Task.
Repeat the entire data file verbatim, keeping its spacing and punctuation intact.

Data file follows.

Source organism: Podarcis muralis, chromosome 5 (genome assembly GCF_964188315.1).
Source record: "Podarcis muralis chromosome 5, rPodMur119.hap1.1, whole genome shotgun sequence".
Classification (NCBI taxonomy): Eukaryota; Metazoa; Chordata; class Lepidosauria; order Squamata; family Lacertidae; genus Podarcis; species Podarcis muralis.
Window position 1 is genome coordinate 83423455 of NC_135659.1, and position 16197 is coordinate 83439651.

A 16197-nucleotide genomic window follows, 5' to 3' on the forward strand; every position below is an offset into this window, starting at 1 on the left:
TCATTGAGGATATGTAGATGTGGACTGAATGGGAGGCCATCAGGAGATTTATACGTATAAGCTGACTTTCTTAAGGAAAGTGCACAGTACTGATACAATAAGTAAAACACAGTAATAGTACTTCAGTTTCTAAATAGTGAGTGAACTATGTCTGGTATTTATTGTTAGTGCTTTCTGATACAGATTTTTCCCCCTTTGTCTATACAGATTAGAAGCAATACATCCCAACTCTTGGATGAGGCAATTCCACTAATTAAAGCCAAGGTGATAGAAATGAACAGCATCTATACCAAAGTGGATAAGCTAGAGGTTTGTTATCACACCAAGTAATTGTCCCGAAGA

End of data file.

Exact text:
Source organism: Podarcis muralis, chromosome 5 (genome assembly GCF_964188315.1).
Source record: "Podarcis muralis chromosome 5, rPodMur119.hap1.1, whole genome shotgun sequence".
Classification (NCBI taxonomy): Eukaryota; Metazoa; Chordata; class Lepidosauria; order Squamata; family Lacertidae; genus Podarcis; species Podarcis muralis.
Window position 1 is genome coordinate 83423455 of NC_135659.1, and position 16197 is coordinate 83439651.

A 16197-nucleotide genomic window follows, 5' to 3' on the forward strand; every position below is an offset into this window, starting at 1 on the left:
TCATTGAGGATATGTAGATGTGGACTGAATGGGAGGCCATCAGGAGATTTATACGTATAAGCTGACTTTCTTAAGGAAAGTGCACAGTACTGATACAATAAGTAAAACACAGTAATAGTACTTCAGTTTCTAAATAGTGAGTGAACTATGTCTGGTATTTATTGTTAGTGCTTTCTGATACAGATTTTTCCCCCTTTGTCTATACAGATTAGAAGCAATACATCCCAACTCTTGGATGAGGCAATTCCACTAATTAAAGCCAAGGTGATAGAAATGAACAGCATCTATACCAAAGTGGATAAGCTAGAGGTTTGTTATCACACCAAGTAATTGTCCCGAAGA